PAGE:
It may still be years before the newest AI systems are fully deployed; before they enter clinics and hospitals, they will need to go through further testing and clinical trials to prove their mettle. And once they do, doctors will need to assume broader oversight in the diagnostic process, seamlessly blending AI insights with their own clinical know-how. But assuming these AI systems do pass through the approval gauntlet, they could help physicians shoulder the workload of scanning each image for signs of life-threatening disease — and open up possibilities for earlier, more targeted treatment.
Diagnosis and Data
Part of what earns Mirai and its peers the “intelligent” moniker is that, like humans, these AI systems are capable of learning based on new information. Researchers train them by showing them a large cache of scans or images, like the 200,000-plus mammograms the Mirai team fed into the computer. The researchers also supply the computer with descriptive information that was up to date when each image was taken, such as whether the image contained cancer or not.
From this avalanche of data, the systems learn which distinct image features — say, near-imperceptible blemishes cloaked by dense breast tissue in a mammogram — denote disease or predict its emergence. “The model [is] looking only at the image, but looking at it in a sophisticated fashion, learning to use all the subtle patterns that are there,” Yala says.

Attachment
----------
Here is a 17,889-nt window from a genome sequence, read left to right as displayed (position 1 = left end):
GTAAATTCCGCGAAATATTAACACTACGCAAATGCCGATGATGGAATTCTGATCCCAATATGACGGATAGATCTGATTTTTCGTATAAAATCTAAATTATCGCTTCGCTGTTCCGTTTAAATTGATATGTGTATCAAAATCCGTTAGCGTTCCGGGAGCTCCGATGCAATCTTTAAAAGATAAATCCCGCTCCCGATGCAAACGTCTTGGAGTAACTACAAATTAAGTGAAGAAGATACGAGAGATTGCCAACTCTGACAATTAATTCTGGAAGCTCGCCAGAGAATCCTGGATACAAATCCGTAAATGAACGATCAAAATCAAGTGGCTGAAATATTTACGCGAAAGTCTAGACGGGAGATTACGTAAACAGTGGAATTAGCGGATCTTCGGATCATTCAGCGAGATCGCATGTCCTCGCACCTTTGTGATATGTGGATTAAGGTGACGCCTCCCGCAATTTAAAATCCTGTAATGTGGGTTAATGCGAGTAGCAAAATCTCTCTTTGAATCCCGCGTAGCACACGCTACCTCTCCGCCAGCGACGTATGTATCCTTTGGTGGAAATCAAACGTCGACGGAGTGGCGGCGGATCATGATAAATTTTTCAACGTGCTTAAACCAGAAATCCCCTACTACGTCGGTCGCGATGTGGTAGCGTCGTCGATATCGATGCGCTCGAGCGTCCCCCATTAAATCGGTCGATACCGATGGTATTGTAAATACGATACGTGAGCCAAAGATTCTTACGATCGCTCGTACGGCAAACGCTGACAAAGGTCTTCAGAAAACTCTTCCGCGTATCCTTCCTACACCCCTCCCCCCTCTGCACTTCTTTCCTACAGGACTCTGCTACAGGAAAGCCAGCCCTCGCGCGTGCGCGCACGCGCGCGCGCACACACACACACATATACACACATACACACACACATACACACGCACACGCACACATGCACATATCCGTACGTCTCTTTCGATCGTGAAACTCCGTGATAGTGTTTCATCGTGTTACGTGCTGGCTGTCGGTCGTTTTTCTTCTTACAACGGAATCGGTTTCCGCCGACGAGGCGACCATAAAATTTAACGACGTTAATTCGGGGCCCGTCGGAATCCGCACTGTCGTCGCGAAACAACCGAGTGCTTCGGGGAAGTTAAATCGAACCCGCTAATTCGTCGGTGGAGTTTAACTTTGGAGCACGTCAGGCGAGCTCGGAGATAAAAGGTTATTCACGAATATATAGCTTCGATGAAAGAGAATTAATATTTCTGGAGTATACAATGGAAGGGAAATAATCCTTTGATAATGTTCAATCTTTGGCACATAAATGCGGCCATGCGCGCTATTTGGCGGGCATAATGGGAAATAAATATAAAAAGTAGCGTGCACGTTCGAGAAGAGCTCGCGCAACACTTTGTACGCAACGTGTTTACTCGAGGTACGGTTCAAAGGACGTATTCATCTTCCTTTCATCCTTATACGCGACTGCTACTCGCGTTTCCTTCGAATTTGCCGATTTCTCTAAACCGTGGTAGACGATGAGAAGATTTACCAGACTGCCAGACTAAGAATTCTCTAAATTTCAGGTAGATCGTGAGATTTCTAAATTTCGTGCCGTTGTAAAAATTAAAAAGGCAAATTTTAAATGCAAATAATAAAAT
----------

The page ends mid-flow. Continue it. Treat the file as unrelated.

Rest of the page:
Doctors already use some basic computing tools to predict who will develop certain diseases. The Tyrer-Cuzick modeling software, for example, calculatespatients’ future breast cancer risk based on health history factors like whether they took hormone-replacement therapy or had periods before age 12. But the newest AI systems up the ante by analyzing images to extract more precise prognostic data. This past year, the MIT team showed that Mirai lived up to its billing as a cancer prediction engine. The system flagged more than 40 percent of patients who would develop breast cancer within five years as “high risk.” That’s almost twice as many as the Tyrer-Cuzick model based on personal health data, which only labeled 23 percent of patients who later got breast cancer as high risk.
Other new AI algorithms are equally adept at picking up different kinds of malignancy risk. One AI system performed as well as human radiologists in predicting whether early lung nodules on CT scans would turn into cancer, according to a study published in the journal Radiology last May. Meanwhile, in early 2021, an MIT system posted a 90 percent accuracy rate in detecting skin lesions with future melanoma potential. The applications of AI image analysis also go beyond cancer detection: Between 2016 and 2018, a British AI system that analyzed cardiac magnetic resonance scans — which depict blood flow through a patient’s heart — proved adept at predicting which patients would later experience a major adverse cardiovascular event, such as a stroke or even death.